This week a high school kid in Florida is being debased on social media for making light of cotton picking slaves. Last week, it was a Starbucks employee calling police on two men hanging out in the store. In San Luis Obispo, university administrators, students and parents are in a feud over a photo of a fraternity member in blackface.
If those are the worst examples of America’s “racism” today then we ought to celebrate our progress as a society; as those are quite benign and harmless examples compared to the overt and institutionalized racism underlying the Tuskegee experiments, the 16th Street Baptist Church bombing, and Jim Crow laws.
Racism does still exist, and likely always will even after humanity blends into a shade of soft tan, but those every-day examples on Instagram are not it, and not worthy of national hysteria. We need to stop confusing excusable ignorance for malicious bigotry. Reacting viscerally to every instance of the former is akin to vacating our homes every time the fire alarm chirps, despite the obvious lack of heat or smoke.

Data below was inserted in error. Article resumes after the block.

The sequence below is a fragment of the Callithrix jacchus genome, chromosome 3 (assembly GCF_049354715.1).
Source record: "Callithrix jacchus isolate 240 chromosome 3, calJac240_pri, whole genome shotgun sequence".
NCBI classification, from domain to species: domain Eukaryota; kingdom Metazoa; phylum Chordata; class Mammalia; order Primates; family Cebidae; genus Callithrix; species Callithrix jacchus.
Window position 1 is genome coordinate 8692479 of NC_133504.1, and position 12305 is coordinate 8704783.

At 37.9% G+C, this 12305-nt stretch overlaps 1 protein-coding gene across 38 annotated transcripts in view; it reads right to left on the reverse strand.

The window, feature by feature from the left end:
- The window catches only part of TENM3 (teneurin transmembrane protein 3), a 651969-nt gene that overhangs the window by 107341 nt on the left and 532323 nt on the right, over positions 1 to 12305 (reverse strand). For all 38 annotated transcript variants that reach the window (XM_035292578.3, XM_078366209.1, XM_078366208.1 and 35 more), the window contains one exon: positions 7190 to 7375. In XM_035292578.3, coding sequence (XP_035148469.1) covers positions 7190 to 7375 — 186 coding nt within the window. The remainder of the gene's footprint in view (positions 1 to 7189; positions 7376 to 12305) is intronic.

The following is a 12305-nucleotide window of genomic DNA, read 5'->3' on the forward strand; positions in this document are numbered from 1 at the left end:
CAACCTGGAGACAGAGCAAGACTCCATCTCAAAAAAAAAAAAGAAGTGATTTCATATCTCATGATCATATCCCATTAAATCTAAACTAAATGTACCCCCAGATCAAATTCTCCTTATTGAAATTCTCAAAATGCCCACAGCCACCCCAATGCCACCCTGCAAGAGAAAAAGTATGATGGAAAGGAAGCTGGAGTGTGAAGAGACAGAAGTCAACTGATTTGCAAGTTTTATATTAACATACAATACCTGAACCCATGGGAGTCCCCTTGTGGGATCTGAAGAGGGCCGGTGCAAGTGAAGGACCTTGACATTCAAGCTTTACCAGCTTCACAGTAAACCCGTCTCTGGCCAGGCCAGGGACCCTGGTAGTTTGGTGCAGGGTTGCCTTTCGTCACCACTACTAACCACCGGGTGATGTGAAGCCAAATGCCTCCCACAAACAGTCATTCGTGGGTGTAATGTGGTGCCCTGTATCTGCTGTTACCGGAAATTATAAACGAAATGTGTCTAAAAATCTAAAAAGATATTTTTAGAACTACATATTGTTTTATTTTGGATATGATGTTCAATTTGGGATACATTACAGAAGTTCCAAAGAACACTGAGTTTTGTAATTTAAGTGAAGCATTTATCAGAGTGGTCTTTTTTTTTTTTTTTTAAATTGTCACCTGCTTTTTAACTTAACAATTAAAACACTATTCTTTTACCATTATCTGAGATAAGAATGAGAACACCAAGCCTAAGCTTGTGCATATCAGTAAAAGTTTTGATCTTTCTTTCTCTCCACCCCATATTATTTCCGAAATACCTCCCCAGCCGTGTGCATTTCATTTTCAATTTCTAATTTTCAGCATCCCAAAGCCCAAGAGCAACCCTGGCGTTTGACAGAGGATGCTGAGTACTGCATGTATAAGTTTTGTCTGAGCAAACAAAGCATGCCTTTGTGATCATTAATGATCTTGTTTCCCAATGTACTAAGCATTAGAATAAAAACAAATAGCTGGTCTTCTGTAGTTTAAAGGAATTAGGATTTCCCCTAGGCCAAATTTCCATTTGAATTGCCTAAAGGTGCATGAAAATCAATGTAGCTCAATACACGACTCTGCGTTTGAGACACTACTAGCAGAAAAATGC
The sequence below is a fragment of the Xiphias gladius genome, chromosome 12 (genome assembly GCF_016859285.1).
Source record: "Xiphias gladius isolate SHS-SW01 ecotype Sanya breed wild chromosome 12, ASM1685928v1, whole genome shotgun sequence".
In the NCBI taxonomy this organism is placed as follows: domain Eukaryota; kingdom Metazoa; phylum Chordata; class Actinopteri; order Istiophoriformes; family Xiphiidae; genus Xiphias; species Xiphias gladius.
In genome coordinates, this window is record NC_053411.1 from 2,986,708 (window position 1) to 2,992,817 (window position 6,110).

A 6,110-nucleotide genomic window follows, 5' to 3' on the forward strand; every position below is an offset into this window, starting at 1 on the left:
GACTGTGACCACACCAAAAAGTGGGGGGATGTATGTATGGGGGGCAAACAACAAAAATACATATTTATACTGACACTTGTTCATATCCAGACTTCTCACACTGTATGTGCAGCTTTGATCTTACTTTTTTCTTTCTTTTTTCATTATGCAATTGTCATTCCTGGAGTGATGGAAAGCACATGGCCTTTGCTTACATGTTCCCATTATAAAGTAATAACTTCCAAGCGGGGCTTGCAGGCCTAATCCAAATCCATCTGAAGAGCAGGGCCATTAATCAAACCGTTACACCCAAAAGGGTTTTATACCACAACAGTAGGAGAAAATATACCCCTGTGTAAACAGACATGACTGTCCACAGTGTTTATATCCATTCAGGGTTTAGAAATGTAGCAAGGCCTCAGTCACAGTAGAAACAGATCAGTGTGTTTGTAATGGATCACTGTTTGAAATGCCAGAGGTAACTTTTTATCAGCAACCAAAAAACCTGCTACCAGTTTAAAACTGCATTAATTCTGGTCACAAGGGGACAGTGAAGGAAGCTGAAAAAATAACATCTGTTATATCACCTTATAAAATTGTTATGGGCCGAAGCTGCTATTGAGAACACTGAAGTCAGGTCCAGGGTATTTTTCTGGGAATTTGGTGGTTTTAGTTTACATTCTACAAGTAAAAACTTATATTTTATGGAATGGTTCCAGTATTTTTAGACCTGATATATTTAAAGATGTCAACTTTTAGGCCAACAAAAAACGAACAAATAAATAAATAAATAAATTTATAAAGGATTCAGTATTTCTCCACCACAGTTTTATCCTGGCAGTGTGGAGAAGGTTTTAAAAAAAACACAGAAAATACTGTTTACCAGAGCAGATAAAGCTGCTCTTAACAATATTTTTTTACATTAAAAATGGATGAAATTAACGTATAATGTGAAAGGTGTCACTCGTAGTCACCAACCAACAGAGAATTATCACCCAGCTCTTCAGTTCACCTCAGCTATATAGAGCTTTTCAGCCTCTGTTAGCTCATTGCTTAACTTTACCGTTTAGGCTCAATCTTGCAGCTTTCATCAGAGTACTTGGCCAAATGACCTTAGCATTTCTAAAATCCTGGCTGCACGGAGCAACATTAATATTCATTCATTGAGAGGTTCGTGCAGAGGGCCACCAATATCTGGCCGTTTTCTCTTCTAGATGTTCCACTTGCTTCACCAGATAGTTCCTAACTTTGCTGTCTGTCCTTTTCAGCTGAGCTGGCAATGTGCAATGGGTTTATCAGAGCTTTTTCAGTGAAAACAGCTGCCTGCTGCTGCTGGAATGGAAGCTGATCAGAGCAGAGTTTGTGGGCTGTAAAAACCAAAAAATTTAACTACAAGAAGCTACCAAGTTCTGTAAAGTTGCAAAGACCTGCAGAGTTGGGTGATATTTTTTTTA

Growing up in the San Diego suburbs in the ’80s, I was one of just a handful of immigrants at my high school. Except, I wasn’t an immigrant. I was born here. We used to joke that there were only two black guys at my high school, and I was one of them. In a sense it was true, there were only a few of us non-white-skinned students back then on campus. That some kids thought my brown skin meant I was not an American was ignorance, not racism. In playground angst, I was once or twice called a “sand-N-word” or “Ahab.” That was ignorance, not racism.
Even though it offended and hurt me — and sometimes the memory still stings — that does not make it racism, nor those boys and girls racist.
As a society, we run the risk of losing the signal in the noise when we take every instance that is possibly offensive and tasteless in reference to a minority and line it up in the public square for beheading.
Those kids at my school were not racist then, nor are they now. Their juvenile thoughts were easily reformed. Ignorance is like Play-Doh, soft and easily reshaped through any sort of handling, whereas racism is hard and solid like a kiln-dried ceramic vessel. Any attempts to reshape the racist are…